The day ended with the girls playing on the front stoop as I cooked dinner. Isabella did her own re-telling of Romeo and Juliet. She donned a pirate’s hat, a cape, shorts and a stick became a sword to protect her dear Juliet, played by none other than her sister. Peeking through the living room window, watching her laugh and getting lost in a game of pretend was proof that while day 272 started off rough it had glimmers of hope and happiness, and made me eager to see what day 273 had in store for us.

life, Mikey

Comments

  • Chez Us: I have a heavy heart after reading this post. I can only imagine what you are doing through. I know you have a million people near you who do the same, but, I wish I lived closer; I’d be happy to go on a walk with you, share a cup of coffee, sip a glass of wine together, or take the girls to the park (so you could breath). You strength is encouraging to all.

  • Guest: I’m a first-time commenter. Just wanted you to know that I’m thinking about and praying for you.

  • nicole @ I am a Honey Bee: I can’t even imagine your loss. That is why it is so hard for people to express simpathy and come up with those remarks about their grandparents and uncles. It’s lame but they are trying to help instead of just standing in front of you humming. It’s horribble for them but I think that loss you are dealing with is crushing. I admire you in your ability to present strong for your young girls when it hurts so much. You are a fantastic woman and mom.

  • SuburbanSous: Your honesty and openness continues to touch, and also, break my heart. I cannot fathom what you are living with and through. But I am most awestruck by your strength and love. I was diagnosed 5 years ago with breast-cancer and ever since that day I have been looking over my shoulder, fearing that my family will one day have to live what you are living through. I cannot thank you enough for sharing your journey. I feel oddly karmically connected by your choice of photo as well, which happens to be a gum package that I wrote. Some days it’s my personal motto too. -Kelley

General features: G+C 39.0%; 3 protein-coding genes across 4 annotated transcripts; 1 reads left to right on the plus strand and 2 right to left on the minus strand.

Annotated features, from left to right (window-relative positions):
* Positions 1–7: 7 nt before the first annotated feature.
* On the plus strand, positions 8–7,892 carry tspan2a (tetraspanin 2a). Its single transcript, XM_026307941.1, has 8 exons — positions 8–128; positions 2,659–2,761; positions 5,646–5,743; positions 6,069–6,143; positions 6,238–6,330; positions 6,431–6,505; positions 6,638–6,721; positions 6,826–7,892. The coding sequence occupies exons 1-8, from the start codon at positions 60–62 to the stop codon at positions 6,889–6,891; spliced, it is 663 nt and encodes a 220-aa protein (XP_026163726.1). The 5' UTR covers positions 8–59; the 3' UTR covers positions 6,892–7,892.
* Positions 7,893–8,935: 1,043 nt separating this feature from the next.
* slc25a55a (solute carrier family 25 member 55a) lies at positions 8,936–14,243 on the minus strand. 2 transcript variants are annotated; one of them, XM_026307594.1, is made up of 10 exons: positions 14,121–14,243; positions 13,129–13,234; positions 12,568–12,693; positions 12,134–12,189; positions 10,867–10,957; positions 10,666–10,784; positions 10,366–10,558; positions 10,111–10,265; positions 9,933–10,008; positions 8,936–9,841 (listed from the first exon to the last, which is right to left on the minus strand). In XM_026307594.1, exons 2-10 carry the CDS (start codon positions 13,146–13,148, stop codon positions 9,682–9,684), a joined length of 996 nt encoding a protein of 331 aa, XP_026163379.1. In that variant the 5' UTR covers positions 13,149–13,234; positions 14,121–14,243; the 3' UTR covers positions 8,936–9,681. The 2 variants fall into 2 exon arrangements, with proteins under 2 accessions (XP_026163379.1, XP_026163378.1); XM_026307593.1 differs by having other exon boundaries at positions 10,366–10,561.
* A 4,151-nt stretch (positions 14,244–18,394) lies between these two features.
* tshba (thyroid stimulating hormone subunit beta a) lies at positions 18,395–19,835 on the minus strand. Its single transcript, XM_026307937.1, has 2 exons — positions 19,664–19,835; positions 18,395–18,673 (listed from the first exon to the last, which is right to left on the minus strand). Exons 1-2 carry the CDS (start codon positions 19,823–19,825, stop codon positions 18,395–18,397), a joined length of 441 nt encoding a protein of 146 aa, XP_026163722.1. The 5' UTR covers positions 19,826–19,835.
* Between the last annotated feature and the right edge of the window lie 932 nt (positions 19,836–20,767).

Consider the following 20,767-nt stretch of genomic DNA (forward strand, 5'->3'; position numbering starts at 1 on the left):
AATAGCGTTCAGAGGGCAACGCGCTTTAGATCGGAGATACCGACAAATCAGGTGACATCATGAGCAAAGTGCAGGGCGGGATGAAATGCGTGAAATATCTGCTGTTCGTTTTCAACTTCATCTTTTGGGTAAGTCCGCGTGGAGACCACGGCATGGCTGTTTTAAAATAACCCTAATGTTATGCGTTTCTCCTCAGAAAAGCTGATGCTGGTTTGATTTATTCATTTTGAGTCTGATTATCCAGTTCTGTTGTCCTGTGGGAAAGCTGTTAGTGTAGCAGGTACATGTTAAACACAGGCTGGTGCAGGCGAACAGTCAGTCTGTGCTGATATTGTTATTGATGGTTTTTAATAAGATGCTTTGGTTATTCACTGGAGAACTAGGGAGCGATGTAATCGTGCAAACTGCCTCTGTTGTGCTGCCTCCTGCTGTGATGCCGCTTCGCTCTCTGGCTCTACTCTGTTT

• Selfish Mom: Your writing is getting more and more beautiful with each post. I’m so sorry it has to be used for this.
    I was thinking about you yesterday. I’ll tell you why some other time. It involved being pissed at my husband and the unfairness of it all.
    I wish you would write a post about what not to say, I’m sure I’ve committed a few…

  • Josie: Being brave enough to show your children that you are human, that you hurt, that sometimes you can’t be strong, teaches them an important lesson. Several, actually.
    They learn that their mom is a person, not just a concept, and they learn that long before I learned that about my mom.
    They also learn to be brave and honest themselves. They learn that they don’t have to keep everything inside and put up a strong front.

  • Joanna Paterson: Your writing is so beautiful – you express the essence of love and loss with such eloquence, such honesty. I have been reading for a while, drawn into your story. It seems strange to read without saying – your story is touching me, moving me, and I am sending you the only kind of wishes to you and your daughters a stranger can, simply from the heart.

  • Realsarah: You give your daughters such a gift with your honesty, and to show them that grieving is not an easy process, and when they are sad they can also let it through, too. Continuing to think of you often and keep you in prayer for comfort, strength, courage, and peace.

  • Glenda: Thinking of you and the girls. When I read your posts it reminds me of my mom. Widowed at 47 – 2 young girls. Myself 13 and my younger sister 9.
    When I read your posts, it’s like I relive my childhood, the loss of my dad and unfortunately lost my mom in 2004. The sorrow. The tears shed with my mom for my dad and for my mom in 2004.
    It makes us stronger that’s for sure.
    Peace and strength to you and the girls.

  • Donna D.: I’d like to thank you for your honesty and openness about your loss.
    I can appreciate your sentiment that its not the same to lose an uncle, grandparent etc… compared to losing a spouse, partner, etc… This past year I lost 3 loved ones but none of those losses come even close to the grief that I know someone feels at the loss of a spouse. All three of those people were grandparents…that leaves behind my Grandma, all alone and yet never actually alone. I see her suffering and grieving and its so hard to watch but as I read your words I understand in a small way how to, not help her per se, but to just accept that she will grieve no matter what anyone says or does. To accept that when she doesn’t want to get out of bed or go out and enjoy a beautiful day that its okay, she maybe can’t handle the beauty or the joyfullness of others right now. I’m not married so I feel totally unequipped to even comprehend what it feels like to lose a spouse, I’ve never loved that deeply in that way so how can I. I guess I don’t have to I just have to be there for her in whatever way I can be or whatever way she needs me to be.